It was unclear whether the Chinese-born Gui’s statement was made under duress, but video of his confession shows him flanked by two police officers and a close friend said the remarks were “not to be believed.”
The Chinese-born Gui, 53, was arrested on a train to Beijing last month while travelling with two Swedish diplomats — the second time he has vanished into Chinese custody in murky circumstances.
Sweden, the European Union and the United States have called for Gui’s release, with Swedish Foreign Minister Margot Wallstrom on Monday calling his seizure “brutal”.
But Gui accused Sweden of “sensationalising” his case.
“I have stated that I do not want Sweden to continue to sensationalise what has happened to me. But obviously, Sweden has not stopped doing so,” he said in the video.
“I felt that it was necessary for me to come out and say something.”
The video emerged from an “interview” set up on Friday with handpicked Chinese media, according to their reports.
Gui was travelling by train to Beijing from the eastern China city of Ningbo, where doctors had said he may have the neurological disease ALS.
He was to see a Swedish specialist in the capital but was arrested aboard the train.
Gui said Friday that Swedish officials had pressured him to leave China despite being barred from doing so due to pending legal cases.
“I have declined a few times. But because they were instigating me non-stop, I fell for it,” said Gui.
“Looking back, I might have become Sweden’s chess piece. I broke the law again under their instigation. My wonderful life has been ruined and I would never trust the Swedish ever again.”
Gui was one of five Hong Kong-based booksellers known for publishing gossipy titles about Chinese political leaders who disappeared in 2015 and resurfaced in mainland China.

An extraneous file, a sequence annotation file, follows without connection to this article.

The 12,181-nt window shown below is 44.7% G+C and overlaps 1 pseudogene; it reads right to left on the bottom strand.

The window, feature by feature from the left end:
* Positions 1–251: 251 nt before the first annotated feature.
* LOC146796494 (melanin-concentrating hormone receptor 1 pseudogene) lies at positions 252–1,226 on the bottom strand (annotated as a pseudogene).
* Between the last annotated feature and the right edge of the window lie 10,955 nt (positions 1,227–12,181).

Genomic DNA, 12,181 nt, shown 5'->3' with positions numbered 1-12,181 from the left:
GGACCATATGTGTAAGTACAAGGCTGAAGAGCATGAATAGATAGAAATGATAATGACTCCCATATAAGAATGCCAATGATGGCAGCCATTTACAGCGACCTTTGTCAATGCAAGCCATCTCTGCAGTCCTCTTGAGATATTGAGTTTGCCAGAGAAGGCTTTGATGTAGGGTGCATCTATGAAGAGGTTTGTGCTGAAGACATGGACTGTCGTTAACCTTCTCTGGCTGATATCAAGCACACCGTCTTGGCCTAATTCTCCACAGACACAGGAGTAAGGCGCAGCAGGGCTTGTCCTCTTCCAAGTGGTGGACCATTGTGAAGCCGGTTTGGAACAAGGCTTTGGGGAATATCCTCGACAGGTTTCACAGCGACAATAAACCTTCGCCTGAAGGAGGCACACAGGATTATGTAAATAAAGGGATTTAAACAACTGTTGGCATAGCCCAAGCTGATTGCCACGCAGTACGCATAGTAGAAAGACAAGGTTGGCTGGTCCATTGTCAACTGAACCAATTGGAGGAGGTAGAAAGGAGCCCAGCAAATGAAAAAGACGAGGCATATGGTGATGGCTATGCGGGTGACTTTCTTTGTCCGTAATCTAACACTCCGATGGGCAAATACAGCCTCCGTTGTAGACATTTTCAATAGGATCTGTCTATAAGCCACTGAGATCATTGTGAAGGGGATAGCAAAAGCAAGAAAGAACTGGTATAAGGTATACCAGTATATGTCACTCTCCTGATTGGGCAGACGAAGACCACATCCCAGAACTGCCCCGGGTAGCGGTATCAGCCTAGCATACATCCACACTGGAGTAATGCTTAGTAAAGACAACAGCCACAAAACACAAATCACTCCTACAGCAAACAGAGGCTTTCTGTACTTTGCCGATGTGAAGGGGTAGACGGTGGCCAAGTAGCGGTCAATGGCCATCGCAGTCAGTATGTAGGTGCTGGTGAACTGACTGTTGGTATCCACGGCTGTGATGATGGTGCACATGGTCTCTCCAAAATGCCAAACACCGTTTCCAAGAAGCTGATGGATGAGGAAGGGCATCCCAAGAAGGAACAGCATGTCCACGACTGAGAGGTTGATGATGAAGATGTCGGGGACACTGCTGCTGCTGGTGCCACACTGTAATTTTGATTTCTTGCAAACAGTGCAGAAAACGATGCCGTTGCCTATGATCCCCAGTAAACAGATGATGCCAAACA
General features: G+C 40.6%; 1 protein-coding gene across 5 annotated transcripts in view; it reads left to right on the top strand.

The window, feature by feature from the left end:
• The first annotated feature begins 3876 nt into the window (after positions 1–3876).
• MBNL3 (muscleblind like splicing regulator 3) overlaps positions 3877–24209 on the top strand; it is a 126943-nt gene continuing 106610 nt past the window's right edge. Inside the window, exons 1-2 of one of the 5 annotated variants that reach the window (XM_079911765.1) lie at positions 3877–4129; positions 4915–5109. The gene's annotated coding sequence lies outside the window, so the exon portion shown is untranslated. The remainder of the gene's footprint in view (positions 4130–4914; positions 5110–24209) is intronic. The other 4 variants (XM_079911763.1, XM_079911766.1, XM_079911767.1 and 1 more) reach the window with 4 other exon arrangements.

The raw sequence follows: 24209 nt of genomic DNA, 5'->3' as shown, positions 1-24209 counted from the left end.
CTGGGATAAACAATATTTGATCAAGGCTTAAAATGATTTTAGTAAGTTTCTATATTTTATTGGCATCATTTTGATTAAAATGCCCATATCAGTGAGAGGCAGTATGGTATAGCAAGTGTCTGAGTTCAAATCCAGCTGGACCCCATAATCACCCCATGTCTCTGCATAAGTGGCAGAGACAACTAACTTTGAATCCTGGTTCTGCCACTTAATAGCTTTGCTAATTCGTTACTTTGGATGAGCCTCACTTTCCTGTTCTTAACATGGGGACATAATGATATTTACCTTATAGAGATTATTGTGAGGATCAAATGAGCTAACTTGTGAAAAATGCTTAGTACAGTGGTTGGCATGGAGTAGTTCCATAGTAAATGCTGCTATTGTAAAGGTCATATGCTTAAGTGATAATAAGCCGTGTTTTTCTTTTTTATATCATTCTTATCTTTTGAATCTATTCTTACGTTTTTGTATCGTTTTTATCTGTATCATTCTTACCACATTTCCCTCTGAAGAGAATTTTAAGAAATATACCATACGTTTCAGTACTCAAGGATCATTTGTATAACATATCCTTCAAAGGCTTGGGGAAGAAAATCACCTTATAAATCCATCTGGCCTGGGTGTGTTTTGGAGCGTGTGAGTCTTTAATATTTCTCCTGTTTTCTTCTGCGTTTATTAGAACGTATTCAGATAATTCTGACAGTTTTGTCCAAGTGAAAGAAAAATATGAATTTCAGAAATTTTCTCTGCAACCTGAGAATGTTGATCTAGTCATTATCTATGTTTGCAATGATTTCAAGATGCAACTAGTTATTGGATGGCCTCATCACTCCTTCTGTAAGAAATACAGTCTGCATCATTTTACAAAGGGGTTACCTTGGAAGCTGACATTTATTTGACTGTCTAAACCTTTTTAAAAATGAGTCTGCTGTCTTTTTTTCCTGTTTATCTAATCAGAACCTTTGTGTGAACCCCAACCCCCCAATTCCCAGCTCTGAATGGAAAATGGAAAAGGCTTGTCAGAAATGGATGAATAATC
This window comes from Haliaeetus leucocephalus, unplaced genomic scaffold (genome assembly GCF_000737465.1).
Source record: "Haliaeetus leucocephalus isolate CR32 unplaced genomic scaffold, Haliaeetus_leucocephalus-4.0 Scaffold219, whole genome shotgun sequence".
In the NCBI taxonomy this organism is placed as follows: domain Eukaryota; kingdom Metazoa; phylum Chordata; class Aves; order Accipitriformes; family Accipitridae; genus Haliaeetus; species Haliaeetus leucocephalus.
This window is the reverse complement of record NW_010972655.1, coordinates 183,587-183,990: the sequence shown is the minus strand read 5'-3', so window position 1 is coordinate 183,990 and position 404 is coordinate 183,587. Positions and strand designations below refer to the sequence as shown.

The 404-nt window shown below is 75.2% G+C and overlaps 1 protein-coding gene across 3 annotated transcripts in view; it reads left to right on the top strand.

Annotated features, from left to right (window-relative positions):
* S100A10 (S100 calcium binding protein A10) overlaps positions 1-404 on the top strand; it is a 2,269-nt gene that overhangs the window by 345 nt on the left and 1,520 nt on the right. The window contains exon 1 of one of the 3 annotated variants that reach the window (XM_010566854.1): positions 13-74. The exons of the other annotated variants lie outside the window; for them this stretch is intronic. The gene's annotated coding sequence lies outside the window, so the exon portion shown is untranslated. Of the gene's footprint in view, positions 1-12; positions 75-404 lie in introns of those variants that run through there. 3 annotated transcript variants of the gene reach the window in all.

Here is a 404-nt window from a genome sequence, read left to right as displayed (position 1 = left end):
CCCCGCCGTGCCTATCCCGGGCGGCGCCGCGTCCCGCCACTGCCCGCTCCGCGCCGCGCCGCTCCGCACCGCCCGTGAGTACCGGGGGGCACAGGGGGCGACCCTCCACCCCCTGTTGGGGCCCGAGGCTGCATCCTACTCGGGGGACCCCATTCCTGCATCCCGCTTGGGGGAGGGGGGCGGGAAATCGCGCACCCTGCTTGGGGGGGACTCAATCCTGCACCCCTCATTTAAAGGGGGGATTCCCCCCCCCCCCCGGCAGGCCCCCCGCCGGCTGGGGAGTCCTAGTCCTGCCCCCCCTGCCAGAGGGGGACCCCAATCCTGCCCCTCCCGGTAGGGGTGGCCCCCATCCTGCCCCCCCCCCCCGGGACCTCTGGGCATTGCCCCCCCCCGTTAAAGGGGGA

Gui was on holiday in Thailand at the time.
He eventually re-emerged at an undisclosed Chinese location, confessing to involvement in a fatal traffic accident and smuggling illegal books into mainland China.
– ‘Shocked and sad’ –
China has given scant details on his arrest but acknowledged on Tuesday that Gui was in custody under criminal law, without offering further specifics.
Chinese criminal suspects often appear in videotaped “confessions” that rights groups say sometimes bear the hallmarks of official arm-twisting.
Gui’s family members could not immediately be reached for comment.
But dissident poet Bei Ling, a friend of Gui’s, said there was “no doubt” that the publisher wanted to seek medical treatment overseas.
“I’m very shocked and very sad. It’s difficult to listen to him say these things,” Bei told AFP.
“I believe his statements, made under circumstances without freedom… (are) not to be believed.”
“How can we believe whether the words of someone who is oppressed — like a prisoner — are real?” he said, adding that Gui looked “unwell”.
Gui’s relatives have previously expressed fears that he will receive a lengthy prison sentence, jeopardising his health.
But on Friday, Gui said no doctors had diagnosed him with ALS, adding, “I think Sweden has exaggerated this and manipulated (me).”
“I have seen through the Swedish government. If they continue to create troubles, I may consider giving up my Swedish citizenship,” he said.